PORTLAND, OR (KPTV) - For more than 80 years, the Jantzen Beach Carousel brought joy to Portland area families. Now, a local group wants to restore the century-old carousel and bring it back to life.
Restore Oregon, the nonprofit organization that's spearheading the rebirth of the carousel, made their announcement on Monday at the Oregon Historical Society.
The Jantzen Beach Carousel, which was built in 1904, installed in 1921 and came to Portland in 1928 as part of the Jantzen Beach Amusement Park, was dismantled in 2012 and has been in storage ever since.
Restore Oregon is trying to raise money and find sites, so many more generations can ride the carousel again.
The nonprofit needs money to restore the carousel itself and then to fund a $10 million pavilion to house it.
On Monday, Restore Oregon unveiled three different possible sites and designs. One design would be an urban plaza; the second would be a waterfront setting, either in Portland or Vancouver; and the third possibility is to erect the carousel in a park.
The nonprofit reports that cities across the United States are restoring old carousels or putting up new ones as part of their economic plans.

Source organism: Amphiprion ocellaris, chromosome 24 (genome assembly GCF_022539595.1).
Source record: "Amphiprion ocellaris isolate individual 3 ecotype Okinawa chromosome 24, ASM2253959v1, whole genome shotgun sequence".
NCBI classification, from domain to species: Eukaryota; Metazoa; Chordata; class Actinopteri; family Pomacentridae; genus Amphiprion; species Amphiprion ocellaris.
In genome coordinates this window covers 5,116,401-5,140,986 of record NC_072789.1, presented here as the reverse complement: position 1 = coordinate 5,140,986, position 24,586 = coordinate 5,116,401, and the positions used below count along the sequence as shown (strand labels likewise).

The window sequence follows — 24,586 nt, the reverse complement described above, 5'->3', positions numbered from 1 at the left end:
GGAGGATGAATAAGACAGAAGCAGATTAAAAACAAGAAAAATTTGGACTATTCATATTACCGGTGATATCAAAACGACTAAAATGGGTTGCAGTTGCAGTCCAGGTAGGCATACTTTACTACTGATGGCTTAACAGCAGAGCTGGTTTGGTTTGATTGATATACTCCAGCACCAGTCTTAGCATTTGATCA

According to the nonprofit, carousels are money-makers. But it's not just good economics - it's family-friendly, affordable fun.
Community leader and former state Sen. Margaret Carter remembers taking her children to the carousel at Jantzen Beach.
"Nine little kids at home, not a lot of money to do anything with - go to the Jantzen Beach Carousel. It’s exactly what we did. It was affordable," said Carter. "Now I have 26 grandkids and 16 great grandkids, and so I want a place I can take them that I can afford, and this is the place where it should be. The carousel is the place, and I think when you think of the economics of it, when you think of the family friendliness of it and the hard work gone on into this, restoring Oregon’s history should be a sense of pride for all of us and I’m excited."
The nonprofit says it takes more than 200,000 riders a year to make a carousel pencil out in terms of dollars.
The nonprofit is hoping for donations from private citizens, corporations and even local governments.
For more information, visit restoreoregon.org.
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